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B6db references: 31681359.

type Journal Article
authors Liepman AH, Vijayalakshmi J, Peisach D, Hulsebus B, Olsen LJ, Saper MA
title Crystal Structure Of Photorespiratory Alanine:Glyoxylate Aminotransferase 1 (AGT1) From Arabidopsis thaliana
journal Front Plant Sci
sel selected
ui 31681359
year (2019)
volume 10
number 1
pages 1229
keywords PLP; dimer; photorespiration; sat mutant; serine:glyoxylate aminotransferase; substrate specificity; tetramer
abstract Photorespiration is an energetically costly metabolic pathway for the recycling of phosphoglycolate produced by the oxygenase activity of ribulose-1,5-bisphosphate carboxylase/oxygenase (RUBISCO) to phosphoglycerate. Arabidopsis alanine:glyoxylate aminotransferase 1 (AGT1) is a peroxisomal aminotransferase with a central role in photorespiration. This enzyme catalyzes various aminotransferase reactions, including serine:glyoxylate, alanine:glyoxylate, and asparagine:glyoxylate transaminations. To better understand structural features that govern the specificity of this enzyme, its crystal structures in the native form (2.2- resolution) and in the presence of l-serine (2.1- resolution) were solved. The structures confirm that this enzyme is dimeric, in agreement with studies of the active enzyme in solution. In the crystal, another dimer related by noncrystallographic symmetry makes close interactions to form a tetramer mediated in part by an extra carboxyl-terminal helix conserved in plant homologs of AGT1. Pyridoxal 5'-phosphate (PLP) is bound at the active site but is not held in place by covalent interactions. Residues Tyr35' and Arg36', entering the active site from the other subunits in the dimer, mediate interactions between AGT and l-serine when used as a substrate. In comparison, AGT1 from humans and AGT1 from Anabaena lack these two residues and instead position a tyrosine ring into the binding site, which accounts for their preference for l-alanine instead of l-serine. The structure also rationalizes the phenotype of the sat mutant, Pro251 to Leu, which likely affects the dimer interface near the catalytic site. This structural model of AGT1 provides valuable new information about this protein that may enable improvements to the efficiency of photorespiration.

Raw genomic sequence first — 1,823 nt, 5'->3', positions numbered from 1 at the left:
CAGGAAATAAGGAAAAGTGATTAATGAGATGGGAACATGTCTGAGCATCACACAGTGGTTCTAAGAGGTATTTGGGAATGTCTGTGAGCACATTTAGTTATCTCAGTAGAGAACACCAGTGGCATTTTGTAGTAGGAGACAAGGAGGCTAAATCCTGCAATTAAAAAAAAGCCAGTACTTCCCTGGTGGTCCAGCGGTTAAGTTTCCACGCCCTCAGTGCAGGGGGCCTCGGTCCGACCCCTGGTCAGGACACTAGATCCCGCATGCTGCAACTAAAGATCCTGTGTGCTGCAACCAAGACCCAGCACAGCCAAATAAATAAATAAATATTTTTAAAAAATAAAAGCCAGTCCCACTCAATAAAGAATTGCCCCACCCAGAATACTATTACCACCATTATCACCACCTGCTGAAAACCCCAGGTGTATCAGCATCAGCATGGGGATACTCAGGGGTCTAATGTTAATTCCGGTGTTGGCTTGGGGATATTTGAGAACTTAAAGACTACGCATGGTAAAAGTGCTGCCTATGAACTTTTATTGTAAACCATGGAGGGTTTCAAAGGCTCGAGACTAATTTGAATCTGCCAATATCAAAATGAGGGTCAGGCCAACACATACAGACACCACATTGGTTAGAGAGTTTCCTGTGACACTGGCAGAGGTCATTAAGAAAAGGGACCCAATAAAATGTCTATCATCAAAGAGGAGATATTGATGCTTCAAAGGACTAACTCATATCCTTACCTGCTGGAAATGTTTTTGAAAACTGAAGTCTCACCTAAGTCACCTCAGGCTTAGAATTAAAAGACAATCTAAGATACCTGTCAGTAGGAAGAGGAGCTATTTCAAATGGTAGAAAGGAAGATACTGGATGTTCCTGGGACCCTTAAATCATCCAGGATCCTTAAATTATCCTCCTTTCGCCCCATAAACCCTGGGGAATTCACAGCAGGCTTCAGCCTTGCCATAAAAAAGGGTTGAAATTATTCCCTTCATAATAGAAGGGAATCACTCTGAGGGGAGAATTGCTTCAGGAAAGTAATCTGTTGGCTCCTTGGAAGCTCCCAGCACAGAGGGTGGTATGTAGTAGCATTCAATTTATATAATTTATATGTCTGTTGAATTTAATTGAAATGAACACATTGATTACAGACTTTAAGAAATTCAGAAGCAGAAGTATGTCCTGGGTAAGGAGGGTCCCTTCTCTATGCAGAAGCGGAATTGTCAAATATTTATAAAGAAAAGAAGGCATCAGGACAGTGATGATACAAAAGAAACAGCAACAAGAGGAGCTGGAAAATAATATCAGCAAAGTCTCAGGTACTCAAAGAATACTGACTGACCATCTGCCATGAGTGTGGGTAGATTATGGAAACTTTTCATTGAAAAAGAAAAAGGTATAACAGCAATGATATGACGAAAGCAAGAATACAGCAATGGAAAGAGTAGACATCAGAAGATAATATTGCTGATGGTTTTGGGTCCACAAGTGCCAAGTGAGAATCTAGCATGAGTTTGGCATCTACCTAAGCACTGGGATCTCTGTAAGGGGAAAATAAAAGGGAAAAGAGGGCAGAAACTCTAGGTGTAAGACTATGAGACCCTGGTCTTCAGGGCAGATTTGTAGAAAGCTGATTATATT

last changed 2019/11/11 14:11

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